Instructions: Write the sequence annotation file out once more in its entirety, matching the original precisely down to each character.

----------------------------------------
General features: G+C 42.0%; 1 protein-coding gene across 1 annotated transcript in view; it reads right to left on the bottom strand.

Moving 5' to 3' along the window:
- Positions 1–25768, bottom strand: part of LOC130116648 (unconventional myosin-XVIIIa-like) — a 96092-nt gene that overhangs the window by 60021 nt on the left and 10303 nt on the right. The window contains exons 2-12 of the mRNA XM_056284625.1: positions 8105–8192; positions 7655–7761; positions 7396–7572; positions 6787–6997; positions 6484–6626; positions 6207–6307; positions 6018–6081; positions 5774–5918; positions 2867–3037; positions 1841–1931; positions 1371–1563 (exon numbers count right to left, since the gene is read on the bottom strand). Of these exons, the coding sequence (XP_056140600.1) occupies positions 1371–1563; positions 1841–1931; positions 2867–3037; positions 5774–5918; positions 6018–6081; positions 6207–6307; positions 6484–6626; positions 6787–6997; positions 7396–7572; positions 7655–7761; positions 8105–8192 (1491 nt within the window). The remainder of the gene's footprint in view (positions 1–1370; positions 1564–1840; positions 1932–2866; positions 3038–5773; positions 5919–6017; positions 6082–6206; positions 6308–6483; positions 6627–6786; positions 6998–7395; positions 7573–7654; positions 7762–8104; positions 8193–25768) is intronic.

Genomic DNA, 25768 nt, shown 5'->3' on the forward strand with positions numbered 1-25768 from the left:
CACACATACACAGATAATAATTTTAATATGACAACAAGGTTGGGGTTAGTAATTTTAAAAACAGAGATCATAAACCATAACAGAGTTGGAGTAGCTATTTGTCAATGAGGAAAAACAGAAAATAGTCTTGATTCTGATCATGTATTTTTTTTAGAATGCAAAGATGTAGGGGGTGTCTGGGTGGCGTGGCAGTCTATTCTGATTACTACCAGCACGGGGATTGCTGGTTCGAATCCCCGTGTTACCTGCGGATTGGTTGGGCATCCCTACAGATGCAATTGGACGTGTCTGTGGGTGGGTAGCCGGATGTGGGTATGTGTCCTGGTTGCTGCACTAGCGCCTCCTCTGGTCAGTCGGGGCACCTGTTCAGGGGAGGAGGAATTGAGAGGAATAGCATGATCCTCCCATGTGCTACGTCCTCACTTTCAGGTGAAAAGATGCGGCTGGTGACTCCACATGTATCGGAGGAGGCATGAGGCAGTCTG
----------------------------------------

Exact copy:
General features: G+C 42.0%; 1 protein-coding gene across 1 annotated transcript in view; it reads right to left on the bottom strand.

Moving 5' to 3' along the window:
- Positions 1–25768, bottom strand: part of LOC130116648 (unconventional myosin-XVIIIa-like) — a 96092-nt gene that overhangs the window by 60021 nt on the left and 10303 nt on the right. The window contains exons 2-12 of the mRNA XM_056284625.1: positions 8105–8192; positions 7655–7761; positions 7396–7572; positions 6787–6997; positions 6484–6626; positions 6207–6307; positions 6018–6081; positions 5774–5918; positions 2867–3037; positions 1841–1931; positions 1371–1563 (exon numbers count right to left, since the gene is read on the bottom strand). Of these exons, the coding sequence (XP_056140600.1) occupies positions 1371–1563; positions 1841–1931; positions 2867–3037; positions 5774–5918; positions 6018–6081; positions 6207–6307; positions 6484–6626; positions 6787–6997; positions 7396–7572; positions 7655–7761; positions 8105–8192 (1491 nt within the window). The remainder of the gene's footprint in view (positions 1–1370; positions 1564–1840; positions 1932–2866; positions 3038–5773; positions 5919–6017; positions 6082–6206; positions 6308–6483; positions 6627–6786; positions 6998–7395; positions 7573–7654; positions 7762–8104; positions 8193–25768) is intronic.

Genomic DNA, 25768 nt, shown 5'->3' on the forward strand with positions numbered 1-25768 from the left:
CACACATACACAGATAATAATTTTAATATGACAACAAGGTTGGGGTTAGTAATTTTAAAAACAGAGATCATAAACCATAACAGAGTTGGAGTAGCTATTTGTCAATGAGGAAAAACAGAAAATAGTCTTGATTCTGATCATGTATTTTTTTTAGAATGCAAAGATGTAGGGGGTGTCTGGGTGGCGTGGCAGTCTATTCTGATTACTACCAGCACGGGGATTGCTGGTTCGAATCCCCGTGTTACCTGCGGATTGGTTGGGCATCCCTACAGATGCAATTGGACGTGTCTGTGGGTGGGTAGCCGGATGTGGGTATGTGTCCTGGTTGCTGCACTAGCGCCTCCTCTGGTCAGTCGGGGCACCTGTTCAGGGGAGGAGGAATTGAGAGGAATAGCATGATCCTCCCATGTGCTACGTCCTCACTTTCAGGTGAAAAGATGCGGCTGGTGACTCCACATGTATCGGAGGAGGCATGAGGCAGTCTG